"Frankly, I'd just as soon not go into details," said the young man. He took a cigarette from his own pack, ignoring a transparent humidor on the table, and lit it with his own lighter. His hands were large. They looked neither strong nor competent nor sensitive. Yet he used them as if they had some not easily controllable aesthetic drive of their own. "I've made up my mind that I'm not even going to think about it. But I'm just so furious," he said. "I mean here's this awful little person from Altoona, Pennsylvania--or one of those places. Apparently starving to death. I'm kind and decent enough--I'm the original Good Samaritan--to take him into my apartment, this absolutely microscopic little apartment that I can hardly move around in myself. I introduce him to all my friends. Let him clutter up the whole apartment with his horrible manuscript papers, and cigarette butts, and radishes, and whatnot. Introduce him to every theatrical producer in New York. Haul his filthy shirts back and forth from the laundry. And on top of it all--" The young man broke off. "And the result of all my kindness and decency," he went on, "is that he walks out of the house at five or six in the morning--without so much as leaving a note behind--taking with him anything and everything he can lay his filthy, dirty hands on." He paused to drag on his cigarette, and exhaled the smoke in a thin, sibilant stream from his mouth. "I don't want to talk about it. I really don't." He looked over at Ginnie. "I love your coat," he said, already out of his chair. He crossed over and took the lapel of Ginnie's polo coat between his fingers. "It's lovely. It's the first really good camel's hair I've seen since the war. May I ask where you got it?"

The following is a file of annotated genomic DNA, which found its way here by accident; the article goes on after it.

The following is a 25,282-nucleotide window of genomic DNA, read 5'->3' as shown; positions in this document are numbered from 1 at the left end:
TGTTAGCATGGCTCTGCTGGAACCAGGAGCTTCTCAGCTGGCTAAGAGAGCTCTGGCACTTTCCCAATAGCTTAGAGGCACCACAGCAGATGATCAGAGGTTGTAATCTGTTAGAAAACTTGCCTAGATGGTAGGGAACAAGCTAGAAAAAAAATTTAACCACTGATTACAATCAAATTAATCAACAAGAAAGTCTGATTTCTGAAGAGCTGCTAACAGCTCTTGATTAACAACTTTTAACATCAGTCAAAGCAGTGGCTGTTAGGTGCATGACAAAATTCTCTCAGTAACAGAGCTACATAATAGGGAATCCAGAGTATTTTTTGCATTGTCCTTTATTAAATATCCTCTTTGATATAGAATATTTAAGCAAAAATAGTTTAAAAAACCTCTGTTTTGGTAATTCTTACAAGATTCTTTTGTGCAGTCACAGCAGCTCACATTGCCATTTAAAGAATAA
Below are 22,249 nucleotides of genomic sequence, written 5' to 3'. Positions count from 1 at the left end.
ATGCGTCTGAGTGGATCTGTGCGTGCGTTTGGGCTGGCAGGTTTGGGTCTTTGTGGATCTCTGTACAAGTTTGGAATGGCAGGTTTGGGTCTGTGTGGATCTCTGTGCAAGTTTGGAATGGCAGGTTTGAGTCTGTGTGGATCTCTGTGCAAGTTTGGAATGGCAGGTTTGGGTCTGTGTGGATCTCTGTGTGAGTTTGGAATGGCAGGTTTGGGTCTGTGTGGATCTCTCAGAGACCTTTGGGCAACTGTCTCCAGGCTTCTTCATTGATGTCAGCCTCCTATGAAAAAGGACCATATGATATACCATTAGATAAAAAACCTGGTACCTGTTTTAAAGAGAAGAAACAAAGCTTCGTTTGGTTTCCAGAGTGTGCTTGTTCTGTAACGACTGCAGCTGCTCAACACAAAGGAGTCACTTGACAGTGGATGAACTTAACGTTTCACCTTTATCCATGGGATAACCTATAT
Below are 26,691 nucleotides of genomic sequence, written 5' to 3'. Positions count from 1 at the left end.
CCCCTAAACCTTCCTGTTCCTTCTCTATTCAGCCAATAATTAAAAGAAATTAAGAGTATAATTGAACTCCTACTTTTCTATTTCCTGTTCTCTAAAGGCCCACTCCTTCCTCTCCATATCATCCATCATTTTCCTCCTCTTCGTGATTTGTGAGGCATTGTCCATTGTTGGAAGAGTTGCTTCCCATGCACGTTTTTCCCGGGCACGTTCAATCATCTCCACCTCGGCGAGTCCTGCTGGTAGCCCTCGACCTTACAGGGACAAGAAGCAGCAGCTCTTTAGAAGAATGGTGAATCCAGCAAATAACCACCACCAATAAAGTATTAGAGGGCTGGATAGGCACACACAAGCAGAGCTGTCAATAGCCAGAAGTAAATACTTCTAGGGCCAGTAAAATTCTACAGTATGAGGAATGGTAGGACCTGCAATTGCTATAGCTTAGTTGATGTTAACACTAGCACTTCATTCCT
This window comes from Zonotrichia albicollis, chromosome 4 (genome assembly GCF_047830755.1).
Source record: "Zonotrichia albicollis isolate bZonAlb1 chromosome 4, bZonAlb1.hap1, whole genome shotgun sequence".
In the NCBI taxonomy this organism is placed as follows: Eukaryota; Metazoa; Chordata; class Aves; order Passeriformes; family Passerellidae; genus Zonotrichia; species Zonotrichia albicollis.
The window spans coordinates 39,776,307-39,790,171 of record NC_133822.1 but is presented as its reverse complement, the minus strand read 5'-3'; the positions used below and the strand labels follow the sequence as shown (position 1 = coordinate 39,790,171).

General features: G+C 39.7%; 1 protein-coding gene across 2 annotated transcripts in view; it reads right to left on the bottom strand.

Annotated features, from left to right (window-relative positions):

"My mother brought it back from Nassau."
The young man nodded thoughtfully and backed off toward his chair. "It's one of the few places where you can get really good camel's hair." He sat down. "Was she there long?"
"What?" said Ginnie.
"Was your mother there long? The reason I ask is my mother was down in December. And part of January. Usually I go down with her, but this has been such a messy year I simply couldn't get away."
"She was down in February," Ginnie said.
"Grand. Where did she stay? Do you know?"
"With my aunt."
He nodded. "May I ask your name? You're a friend of Franklin's sister, I take it?"
"We're in the same class," Ginnie said, answering only his second question.
"You're not the famous Maxine that Selena talks about, are you?"
"No," Ginnie said.